If it has come to that, feel free to give rein to the outraged helplessness at the injustice of having to watch a beloved human being endure a difficult departure from this world. Perhaps it hasn’t come to that; perhaps your partner has been heavily drugged for some time and you’ve already whispered goodbyes and begun to grieve.
Gurus of grief talk about stages of grieving—beginning, for instance, with anger and moving through to acceptance. Whatever steps you are treading on your own Via Dolorosa stoicism will get you no brownie points. Sob. Wail. Howl. Curse with grief if you want to. Stoicism tends simply to bury grief and its pains underground where it might get up to a lot of mischief, like the chance of becoming a kind of perverse luxury. So even if it’s never been your usual everyday style, do not be shy of letting it all hang out on this sad occasion if you feel a need to give way to strong feelings—“give way” in the literal sense, too, of making a path for them.
It might be of some help to create your own private rosary, an imaginary or an actual one—perhaps made up of a necklace you already have—of memories of happy times you enjoyed together. If you construct it yourself, adding a few smaller connective beads could serve as deodorants against whiffs of spurious sainthood: memories of times when you had a bit of a falling out, or had to agree to disagree, or had a row— long since resolved in an amicable armistice. A variation on a happy-memory rosary could be a memoir, a kind of retroactive log book. A reminder: Memories can be selective; don’t hesitate to conduct the occasional cross examination.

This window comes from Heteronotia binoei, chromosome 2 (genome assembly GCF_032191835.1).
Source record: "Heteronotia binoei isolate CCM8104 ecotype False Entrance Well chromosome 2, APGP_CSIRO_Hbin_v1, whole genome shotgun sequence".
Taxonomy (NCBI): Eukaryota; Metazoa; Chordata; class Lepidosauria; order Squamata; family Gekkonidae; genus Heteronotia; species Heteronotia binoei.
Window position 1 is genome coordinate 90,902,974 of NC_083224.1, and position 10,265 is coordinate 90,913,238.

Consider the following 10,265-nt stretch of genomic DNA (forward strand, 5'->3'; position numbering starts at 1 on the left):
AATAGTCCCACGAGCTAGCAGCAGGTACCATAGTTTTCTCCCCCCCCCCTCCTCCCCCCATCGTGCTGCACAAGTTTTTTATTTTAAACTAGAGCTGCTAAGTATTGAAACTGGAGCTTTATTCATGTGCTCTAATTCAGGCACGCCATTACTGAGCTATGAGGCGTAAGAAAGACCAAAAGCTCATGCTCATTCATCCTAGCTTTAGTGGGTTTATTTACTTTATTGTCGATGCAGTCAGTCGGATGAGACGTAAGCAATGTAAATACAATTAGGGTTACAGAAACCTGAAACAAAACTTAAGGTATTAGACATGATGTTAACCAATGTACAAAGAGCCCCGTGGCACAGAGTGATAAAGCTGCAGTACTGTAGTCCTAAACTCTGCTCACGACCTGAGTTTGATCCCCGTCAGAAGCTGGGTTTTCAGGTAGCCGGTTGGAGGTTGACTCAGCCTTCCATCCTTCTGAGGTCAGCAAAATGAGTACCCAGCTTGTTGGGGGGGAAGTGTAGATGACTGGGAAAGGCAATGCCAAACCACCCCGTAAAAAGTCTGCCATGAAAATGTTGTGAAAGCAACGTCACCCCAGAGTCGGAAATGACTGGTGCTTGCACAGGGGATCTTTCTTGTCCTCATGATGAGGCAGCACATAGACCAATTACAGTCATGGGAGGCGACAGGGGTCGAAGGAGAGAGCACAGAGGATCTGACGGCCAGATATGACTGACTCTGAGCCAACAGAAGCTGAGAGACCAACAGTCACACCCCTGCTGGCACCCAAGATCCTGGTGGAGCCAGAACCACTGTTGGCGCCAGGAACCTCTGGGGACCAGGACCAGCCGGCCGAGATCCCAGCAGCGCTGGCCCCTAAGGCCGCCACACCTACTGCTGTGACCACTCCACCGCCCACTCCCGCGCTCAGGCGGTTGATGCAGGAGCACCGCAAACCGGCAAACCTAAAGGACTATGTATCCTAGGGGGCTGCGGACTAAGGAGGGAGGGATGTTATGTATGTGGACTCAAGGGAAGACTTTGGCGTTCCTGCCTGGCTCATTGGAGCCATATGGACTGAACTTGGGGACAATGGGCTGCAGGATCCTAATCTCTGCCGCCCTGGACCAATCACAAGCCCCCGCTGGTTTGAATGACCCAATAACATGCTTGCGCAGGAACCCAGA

Photographs, dated and annotated, can be useful as both memory-joggers and memory-assessors.
JOHN SOWTON, PHYSICIAN
February 1934 – September 2015
A modest man, whose capability
far exceeded his own estimation of it.
Never outshone by your brilliant brother,
you walked in the sun of your own integrity.
You practiced your vocation not with pity
but compassion and unaffected wit.
You knew, bone deep,
that we are here to help each other.
No one in your care was just file-fodder,
no personhood left adrift in the wake
of on-line diagnostics and prescriptions.
That twinkle in your eye was
genuine as a star. I’ve heard your
trumpet do Purcell proud.
With death, self-diagnosed, upon you,
we chatted, broke bread together for
the last time, while even the looming
hurricane of loss for Anne and family
could not prevent us from basking
in the warmth of a life well lived.
That aura of being
the real thing—a mensch—was not
at all portentous but your Yes! to life,
italicized by your jaunty bow ties.
Ian Sowton, 2015
For those who…
is a series of poems and reflections offered by Holy Trinity as an inspiration and support for the community. Through this and other initiatives, we are trying to foster a local and personal community of mutual care and engagement.
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